Stephen Scharf: "When I read the description, I was skeptical about the concept behind 'Morning Comment.' What the point of it was wasn't clearly defined, and what value it would have brought to the TOP Community-At-Large wasn't clear either. I have to admit that thinking to myself, 'Not sure how this is going to go over...'
"On a positive note, however, I really enjoyed very much your Morning Coffee series of columns, and hope that you continue with those, in addition to the 'classic' TOP content. Just my 2¢."
Darr: "I am waiting on my sampling of Soylent, so please let us know how it goes for you. I am like you in that I purchased it for those times when I run out of prepared food. I am a vegetarian and do not always find the time or energy to use my juicer ahead of time for those busy days and tend to grab too many carbs."
IanM: "Moving. Things will improve, though it takes time. How much time? Think one and a half cycles through the seasons of the year. Then things will be normal (not the old normal, the new normal). The new place looks great and your writing about it tells good stories. It seems that the move to a new home has put you in a generous place in life. Relax into it and keep up with the thoughtful writing which makes TOP a premium blog."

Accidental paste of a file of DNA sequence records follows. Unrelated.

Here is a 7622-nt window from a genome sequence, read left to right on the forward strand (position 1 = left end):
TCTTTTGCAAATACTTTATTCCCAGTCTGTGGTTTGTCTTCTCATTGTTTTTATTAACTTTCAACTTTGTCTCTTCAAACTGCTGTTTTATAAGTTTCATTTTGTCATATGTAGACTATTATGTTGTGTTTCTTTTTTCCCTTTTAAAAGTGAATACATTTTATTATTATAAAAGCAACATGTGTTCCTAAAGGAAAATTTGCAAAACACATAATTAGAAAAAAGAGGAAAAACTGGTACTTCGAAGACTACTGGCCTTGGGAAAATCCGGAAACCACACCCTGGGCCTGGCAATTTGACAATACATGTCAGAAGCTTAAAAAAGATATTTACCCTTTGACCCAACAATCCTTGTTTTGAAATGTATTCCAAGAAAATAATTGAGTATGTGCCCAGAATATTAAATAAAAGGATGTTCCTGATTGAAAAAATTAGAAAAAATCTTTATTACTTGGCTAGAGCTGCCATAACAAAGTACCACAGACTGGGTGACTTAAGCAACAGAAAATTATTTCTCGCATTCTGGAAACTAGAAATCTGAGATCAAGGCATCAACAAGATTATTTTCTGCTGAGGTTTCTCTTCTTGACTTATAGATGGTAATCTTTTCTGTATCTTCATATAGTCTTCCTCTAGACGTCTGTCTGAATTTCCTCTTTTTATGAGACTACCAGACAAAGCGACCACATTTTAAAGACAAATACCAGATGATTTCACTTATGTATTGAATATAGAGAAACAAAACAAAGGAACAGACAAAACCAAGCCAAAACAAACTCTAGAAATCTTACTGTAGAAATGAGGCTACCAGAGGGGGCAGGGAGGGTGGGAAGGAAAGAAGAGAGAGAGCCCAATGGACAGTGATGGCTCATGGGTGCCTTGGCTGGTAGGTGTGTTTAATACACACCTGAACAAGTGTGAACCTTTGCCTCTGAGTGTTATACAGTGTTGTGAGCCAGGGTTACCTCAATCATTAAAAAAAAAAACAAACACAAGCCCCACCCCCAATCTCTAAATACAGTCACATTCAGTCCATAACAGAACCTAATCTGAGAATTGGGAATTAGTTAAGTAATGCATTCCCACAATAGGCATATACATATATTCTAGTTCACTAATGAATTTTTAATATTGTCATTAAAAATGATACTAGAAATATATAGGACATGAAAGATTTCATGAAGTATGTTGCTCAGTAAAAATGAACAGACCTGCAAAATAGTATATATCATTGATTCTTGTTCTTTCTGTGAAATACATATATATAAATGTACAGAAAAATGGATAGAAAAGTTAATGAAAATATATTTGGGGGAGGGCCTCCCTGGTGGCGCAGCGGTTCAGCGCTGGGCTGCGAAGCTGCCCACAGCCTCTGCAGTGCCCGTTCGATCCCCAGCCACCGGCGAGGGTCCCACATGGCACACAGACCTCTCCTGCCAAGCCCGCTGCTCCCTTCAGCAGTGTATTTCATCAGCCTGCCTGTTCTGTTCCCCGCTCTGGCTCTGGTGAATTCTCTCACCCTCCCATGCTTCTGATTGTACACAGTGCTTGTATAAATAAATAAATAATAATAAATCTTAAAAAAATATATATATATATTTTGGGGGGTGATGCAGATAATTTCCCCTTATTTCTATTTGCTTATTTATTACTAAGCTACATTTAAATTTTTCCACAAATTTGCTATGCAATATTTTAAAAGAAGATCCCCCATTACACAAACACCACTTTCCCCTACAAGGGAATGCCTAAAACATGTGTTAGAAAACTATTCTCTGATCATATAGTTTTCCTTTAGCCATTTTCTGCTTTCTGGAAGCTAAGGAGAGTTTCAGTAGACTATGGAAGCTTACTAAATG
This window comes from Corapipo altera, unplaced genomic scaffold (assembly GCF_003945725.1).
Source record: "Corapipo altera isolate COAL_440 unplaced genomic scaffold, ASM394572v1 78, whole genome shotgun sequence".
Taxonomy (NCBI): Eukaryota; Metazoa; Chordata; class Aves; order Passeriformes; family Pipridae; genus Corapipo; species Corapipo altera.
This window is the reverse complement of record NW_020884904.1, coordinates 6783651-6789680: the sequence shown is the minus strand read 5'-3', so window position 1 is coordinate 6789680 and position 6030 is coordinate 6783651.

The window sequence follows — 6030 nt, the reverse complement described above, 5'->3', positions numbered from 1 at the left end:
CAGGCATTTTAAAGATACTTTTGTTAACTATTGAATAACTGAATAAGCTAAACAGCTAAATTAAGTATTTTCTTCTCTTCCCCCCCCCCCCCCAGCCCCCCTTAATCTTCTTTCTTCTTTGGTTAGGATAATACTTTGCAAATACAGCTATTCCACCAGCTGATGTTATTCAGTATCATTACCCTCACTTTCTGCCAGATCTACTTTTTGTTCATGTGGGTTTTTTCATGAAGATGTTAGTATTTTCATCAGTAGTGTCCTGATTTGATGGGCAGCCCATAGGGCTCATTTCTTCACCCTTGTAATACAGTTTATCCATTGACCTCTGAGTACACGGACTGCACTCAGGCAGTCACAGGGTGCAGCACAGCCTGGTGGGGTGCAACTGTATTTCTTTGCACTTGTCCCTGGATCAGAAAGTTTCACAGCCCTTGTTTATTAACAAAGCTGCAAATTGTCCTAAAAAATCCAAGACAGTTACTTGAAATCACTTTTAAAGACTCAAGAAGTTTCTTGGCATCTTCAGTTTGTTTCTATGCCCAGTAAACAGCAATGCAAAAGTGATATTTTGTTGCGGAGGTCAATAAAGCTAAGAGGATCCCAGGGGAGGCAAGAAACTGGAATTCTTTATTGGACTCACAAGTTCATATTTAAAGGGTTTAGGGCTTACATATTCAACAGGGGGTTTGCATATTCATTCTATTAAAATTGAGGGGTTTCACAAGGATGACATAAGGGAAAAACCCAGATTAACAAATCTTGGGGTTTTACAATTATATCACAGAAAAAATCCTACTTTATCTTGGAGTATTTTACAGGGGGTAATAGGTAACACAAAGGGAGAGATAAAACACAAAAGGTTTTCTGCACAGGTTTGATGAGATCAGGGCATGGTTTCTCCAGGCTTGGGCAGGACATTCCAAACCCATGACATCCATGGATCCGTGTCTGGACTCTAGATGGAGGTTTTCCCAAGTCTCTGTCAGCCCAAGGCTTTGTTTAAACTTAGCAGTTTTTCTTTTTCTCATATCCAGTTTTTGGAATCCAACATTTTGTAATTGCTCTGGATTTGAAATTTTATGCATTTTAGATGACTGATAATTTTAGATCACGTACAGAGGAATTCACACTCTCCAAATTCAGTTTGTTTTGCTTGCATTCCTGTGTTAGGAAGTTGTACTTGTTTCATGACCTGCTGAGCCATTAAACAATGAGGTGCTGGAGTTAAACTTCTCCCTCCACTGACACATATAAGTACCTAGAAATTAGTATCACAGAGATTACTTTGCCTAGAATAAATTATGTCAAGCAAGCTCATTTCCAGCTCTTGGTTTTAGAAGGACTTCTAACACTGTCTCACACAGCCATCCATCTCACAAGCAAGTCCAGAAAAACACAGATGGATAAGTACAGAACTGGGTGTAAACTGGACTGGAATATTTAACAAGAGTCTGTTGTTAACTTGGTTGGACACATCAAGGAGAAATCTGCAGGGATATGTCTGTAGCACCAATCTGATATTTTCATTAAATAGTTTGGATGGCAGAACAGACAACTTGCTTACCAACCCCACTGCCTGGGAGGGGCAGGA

Joe Holmes: "I'll be keeping an eye out for your updates on how it feels to work at a standup desk. I've had my Ergo Desktop Kangaroo Elite for about a year and a half (it's worked out really great), and I give two pieces of advice for those about to take the plunge: First, get a desk that does up and down easily. Days when I've been out walking for miles and miles, I come home and drop my desk to its sitting height. I might even keep it that way for a day or two. Then, up it goes. A good desk should go up or down in 30 seconds or a minute. If it takes too long, you'll never bother to change it. Second, a good foot mat is absolutely essential. I swear by my WellnessMats brand mat (I got the SmartStep Supreme). My back feels so much better since I switch to a standup desk."